Court rules no patent for Dolly the cloned sheep

A U.S. federal court circuit rules that Dolly the sheep and other cloned animals cannot be patented

Dolly the sheep was all over the news as the first mammal cloned from an adult cell before dying of lung disease in 2003. But in a 10-year an fight to patent Dolly and lay commercial claim to animals produced by cloning came to a screeching halt last week when a federal appeals court ruled against giving a patent to Dolly’s creators, according to ScienceInsider.

Back in 2009, the Roslin Institute of the University of Edinburgh, where Dolly’s creators Keith Campbell and Ian Wilmut made their discovery, received a patent on the method used to make her: somatic cell nuclear transfer (SCNT).  Her creators submitted another claim including other cattle, sheep, pigs, and goats produced using SCNT. The US Patent and Trademark Office (USPTO_ turned down that application citing a law that restricts the subject matter of a patent to exclude laws of nature, natural phenomena, and abstract ideas. Roslin later appealed the USPTO’s rejection, but it was upheld by the Patent Trial and Appeal Board in February 2013. In May, the U.S. Court of Appeals for the Federal Circuit agreed with that decision. Dolly and cloned animals cannot be patented because they are identical to animals found in nature.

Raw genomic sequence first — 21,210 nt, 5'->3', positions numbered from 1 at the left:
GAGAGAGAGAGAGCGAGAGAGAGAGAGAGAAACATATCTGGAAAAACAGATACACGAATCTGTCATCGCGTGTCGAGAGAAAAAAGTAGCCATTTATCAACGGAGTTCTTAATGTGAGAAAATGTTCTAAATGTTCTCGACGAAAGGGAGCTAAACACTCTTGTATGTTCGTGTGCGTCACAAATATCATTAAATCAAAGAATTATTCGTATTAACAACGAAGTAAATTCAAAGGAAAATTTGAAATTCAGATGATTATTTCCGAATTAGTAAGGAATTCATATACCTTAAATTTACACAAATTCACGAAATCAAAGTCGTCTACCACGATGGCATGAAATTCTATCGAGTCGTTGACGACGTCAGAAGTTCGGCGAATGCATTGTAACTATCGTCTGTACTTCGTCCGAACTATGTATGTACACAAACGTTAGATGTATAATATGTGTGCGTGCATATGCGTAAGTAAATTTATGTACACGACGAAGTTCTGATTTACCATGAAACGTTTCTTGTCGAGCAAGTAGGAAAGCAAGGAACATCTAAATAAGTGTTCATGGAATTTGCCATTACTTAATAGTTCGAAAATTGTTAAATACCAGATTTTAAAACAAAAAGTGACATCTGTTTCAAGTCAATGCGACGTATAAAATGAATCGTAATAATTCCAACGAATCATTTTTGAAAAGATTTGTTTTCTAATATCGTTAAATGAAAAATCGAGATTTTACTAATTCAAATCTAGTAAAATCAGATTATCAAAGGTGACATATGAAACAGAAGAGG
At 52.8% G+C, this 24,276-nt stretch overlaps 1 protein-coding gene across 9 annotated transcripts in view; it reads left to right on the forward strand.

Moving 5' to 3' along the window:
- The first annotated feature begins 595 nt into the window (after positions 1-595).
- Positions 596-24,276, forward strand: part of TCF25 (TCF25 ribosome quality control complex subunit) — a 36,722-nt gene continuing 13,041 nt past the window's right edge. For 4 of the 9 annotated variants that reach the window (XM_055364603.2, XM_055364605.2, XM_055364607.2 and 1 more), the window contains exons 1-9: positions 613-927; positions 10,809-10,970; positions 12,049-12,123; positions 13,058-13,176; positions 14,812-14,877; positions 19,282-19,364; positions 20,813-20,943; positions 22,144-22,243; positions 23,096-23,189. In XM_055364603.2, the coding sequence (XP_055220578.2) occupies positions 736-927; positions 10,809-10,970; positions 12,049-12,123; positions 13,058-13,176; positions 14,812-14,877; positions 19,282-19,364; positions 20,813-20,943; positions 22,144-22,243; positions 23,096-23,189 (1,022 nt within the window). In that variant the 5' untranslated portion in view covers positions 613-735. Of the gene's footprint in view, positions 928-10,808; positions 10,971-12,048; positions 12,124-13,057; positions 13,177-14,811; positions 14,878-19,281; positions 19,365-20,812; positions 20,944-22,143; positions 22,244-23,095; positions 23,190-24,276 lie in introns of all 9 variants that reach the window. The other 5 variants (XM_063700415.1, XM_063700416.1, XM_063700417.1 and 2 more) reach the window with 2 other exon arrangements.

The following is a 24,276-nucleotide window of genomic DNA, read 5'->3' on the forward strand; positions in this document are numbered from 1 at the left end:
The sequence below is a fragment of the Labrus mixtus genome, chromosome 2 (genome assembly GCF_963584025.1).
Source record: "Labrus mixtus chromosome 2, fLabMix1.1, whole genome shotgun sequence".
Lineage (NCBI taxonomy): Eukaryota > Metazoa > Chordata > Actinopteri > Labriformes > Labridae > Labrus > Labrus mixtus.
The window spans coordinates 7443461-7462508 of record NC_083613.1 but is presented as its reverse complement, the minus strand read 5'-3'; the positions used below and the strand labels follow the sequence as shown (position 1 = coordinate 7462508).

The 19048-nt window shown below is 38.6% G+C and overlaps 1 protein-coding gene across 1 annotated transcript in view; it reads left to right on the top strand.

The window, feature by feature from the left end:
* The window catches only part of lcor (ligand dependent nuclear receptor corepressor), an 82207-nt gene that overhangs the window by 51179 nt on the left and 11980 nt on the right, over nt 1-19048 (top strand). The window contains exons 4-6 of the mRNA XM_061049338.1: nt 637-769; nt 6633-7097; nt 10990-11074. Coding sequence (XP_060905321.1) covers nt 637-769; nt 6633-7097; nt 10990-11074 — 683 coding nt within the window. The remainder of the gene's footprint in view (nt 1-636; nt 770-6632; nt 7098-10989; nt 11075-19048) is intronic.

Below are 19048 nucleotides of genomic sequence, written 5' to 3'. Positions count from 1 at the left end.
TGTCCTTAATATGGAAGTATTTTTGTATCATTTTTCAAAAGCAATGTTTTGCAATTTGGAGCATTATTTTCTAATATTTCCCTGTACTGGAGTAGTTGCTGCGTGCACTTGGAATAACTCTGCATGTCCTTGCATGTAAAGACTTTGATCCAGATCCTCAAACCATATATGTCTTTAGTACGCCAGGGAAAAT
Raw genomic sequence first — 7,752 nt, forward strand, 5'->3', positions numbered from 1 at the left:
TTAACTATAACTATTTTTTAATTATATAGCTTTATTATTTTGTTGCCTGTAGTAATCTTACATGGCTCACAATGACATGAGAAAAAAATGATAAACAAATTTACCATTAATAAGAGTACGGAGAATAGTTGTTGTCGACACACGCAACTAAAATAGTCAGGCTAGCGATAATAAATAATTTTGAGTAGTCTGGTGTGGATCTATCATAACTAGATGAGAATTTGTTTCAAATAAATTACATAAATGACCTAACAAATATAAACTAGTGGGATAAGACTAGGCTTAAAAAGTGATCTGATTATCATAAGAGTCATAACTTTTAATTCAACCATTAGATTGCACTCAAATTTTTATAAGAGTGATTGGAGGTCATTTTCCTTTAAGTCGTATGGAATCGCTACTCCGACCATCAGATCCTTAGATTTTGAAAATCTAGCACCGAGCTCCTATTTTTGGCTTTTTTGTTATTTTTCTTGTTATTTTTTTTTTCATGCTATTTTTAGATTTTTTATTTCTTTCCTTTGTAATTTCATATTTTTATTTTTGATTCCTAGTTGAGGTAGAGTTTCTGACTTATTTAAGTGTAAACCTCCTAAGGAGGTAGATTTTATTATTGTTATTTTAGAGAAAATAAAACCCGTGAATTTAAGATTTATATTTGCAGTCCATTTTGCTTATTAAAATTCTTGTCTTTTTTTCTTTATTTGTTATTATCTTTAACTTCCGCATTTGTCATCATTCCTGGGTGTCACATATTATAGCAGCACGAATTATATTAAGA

Contributing Author

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Amanda Ciccatelli

Amanda G. Ciccatelli is a Contributing Writer for InsideCounsel, where she covers the patent litigation space. Amanda earned a B.A. in Communications and Journalism from...

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